The data is for 2015 and sourced by the site from the export/import data for the country. Please blame the source, not the messenger.
I am not sure what your complaint is. The figures I show are for export only. Production for domestic use is not accounted for. You wrote producer/exporter, so some sort of mix. I do not show total production of sawn lumber. I show just export. That is what the site shows. I show that it is the largest exporter in the world, 2.5 times as large as the next largest exporter, the USA.
Where exactly are our figures (you actually do not show any) substantially different? Are they for the same year, 2015? Where do your figures come from?
“Canada is not that good at it either in many cases” is total hogwash.”
That statement was meant as a comment to my introductory paragraph, not to the lumber industry. It was meant in general application to other manufacturing areas.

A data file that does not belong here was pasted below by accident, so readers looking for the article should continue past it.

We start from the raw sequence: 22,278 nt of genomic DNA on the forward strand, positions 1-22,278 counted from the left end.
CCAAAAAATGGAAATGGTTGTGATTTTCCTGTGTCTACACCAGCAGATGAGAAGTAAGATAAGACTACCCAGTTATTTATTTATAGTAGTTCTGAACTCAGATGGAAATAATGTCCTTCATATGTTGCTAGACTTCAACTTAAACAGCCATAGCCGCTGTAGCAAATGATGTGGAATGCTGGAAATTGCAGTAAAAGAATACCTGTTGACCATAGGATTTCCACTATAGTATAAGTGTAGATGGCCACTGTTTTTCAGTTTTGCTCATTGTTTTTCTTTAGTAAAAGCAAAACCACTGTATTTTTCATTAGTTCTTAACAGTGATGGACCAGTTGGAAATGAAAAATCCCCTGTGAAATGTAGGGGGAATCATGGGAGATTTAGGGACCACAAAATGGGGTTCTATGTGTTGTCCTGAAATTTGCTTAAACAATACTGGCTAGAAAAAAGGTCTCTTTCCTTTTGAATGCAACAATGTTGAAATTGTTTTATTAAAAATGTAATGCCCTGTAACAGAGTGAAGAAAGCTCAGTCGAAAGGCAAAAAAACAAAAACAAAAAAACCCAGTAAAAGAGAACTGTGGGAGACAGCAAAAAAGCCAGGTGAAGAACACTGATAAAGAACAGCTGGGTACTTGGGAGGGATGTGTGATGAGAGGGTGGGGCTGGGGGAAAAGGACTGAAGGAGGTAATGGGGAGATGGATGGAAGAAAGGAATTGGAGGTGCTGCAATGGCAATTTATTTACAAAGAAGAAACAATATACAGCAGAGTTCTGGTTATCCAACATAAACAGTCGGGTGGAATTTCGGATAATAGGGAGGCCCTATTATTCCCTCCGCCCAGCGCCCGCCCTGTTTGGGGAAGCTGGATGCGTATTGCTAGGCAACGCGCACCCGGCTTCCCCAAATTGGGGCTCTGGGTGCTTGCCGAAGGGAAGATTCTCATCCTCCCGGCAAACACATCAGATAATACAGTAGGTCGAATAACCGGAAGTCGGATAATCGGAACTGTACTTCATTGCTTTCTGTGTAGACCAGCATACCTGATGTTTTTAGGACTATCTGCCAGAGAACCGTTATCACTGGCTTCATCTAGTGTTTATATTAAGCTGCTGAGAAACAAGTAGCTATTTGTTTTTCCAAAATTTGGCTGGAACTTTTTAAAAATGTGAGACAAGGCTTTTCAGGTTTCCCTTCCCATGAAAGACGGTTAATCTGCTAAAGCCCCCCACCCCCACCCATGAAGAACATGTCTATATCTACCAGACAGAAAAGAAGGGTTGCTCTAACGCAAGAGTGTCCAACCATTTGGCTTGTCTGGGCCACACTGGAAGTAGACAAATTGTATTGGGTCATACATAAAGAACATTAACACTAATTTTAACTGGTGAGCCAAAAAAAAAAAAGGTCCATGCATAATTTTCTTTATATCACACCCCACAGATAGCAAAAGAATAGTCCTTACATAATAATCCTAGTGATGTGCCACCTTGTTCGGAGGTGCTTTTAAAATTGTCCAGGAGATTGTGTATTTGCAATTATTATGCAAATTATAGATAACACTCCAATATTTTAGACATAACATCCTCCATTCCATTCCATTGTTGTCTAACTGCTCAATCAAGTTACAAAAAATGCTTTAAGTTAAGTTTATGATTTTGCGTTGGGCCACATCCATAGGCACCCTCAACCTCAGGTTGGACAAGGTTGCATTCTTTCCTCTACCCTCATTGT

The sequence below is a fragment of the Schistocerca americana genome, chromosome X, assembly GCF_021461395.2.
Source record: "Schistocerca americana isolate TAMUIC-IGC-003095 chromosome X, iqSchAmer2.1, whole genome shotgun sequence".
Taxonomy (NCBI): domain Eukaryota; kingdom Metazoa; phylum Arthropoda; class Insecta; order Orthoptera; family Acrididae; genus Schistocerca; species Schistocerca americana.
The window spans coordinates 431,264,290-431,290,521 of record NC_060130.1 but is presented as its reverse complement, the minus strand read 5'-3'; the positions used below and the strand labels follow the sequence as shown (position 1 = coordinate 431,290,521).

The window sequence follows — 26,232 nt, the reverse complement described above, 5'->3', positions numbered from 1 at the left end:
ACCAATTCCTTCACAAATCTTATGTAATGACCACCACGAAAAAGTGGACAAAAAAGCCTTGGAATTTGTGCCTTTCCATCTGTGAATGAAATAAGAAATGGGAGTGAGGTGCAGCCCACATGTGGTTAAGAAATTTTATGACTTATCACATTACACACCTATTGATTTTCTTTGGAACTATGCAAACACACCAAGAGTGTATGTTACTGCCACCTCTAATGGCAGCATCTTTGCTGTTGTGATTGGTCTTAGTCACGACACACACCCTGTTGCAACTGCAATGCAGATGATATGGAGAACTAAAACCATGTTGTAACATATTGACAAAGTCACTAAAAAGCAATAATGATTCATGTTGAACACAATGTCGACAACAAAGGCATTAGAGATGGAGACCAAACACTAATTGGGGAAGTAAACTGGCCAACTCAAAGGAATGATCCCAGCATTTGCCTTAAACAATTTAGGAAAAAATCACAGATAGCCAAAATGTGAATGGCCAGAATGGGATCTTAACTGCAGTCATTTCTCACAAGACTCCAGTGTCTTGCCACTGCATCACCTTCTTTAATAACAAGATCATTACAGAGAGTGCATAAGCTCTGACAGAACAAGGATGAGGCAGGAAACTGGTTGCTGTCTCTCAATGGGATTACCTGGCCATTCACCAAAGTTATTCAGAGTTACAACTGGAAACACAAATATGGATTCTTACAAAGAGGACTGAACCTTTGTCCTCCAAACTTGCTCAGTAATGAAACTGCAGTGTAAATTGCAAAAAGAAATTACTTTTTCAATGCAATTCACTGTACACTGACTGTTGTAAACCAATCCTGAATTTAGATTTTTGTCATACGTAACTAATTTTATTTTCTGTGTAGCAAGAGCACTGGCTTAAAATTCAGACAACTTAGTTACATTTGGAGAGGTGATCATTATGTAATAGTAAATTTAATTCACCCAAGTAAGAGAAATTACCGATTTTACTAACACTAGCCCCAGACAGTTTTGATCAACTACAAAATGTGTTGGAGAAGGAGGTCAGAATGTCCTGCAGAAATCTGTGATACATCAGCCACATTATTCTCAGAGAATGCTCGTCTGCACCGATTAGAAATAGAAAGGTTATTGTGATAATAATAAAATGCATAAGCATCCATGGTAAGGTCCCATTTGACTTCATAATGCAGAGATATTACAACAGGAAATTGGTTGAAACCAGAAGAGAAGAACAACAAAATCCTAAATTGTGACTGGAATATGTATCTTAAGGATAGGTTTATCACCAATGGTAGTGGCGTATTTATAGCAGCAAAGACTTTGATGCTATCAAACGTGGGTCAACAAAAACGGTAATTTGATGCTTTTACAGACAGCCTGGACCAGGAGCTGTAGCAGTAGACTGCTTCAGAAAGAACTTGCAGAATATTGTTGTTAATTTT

That being said, sawn lumber is a manufacturing process. Timber harvesting, on the other hand, is an agricultural industry. Trees are crops. We even replant tress these days and cultivate them to a limited degree. That part is not manufacturing. Cutting timber is merely harvesting the crop. Until it gets to a mill to manufacture it into a wood product or pulp & paper, it is not part of the manufacturing industry.
Even at that level it is the lowest end of manufacturing.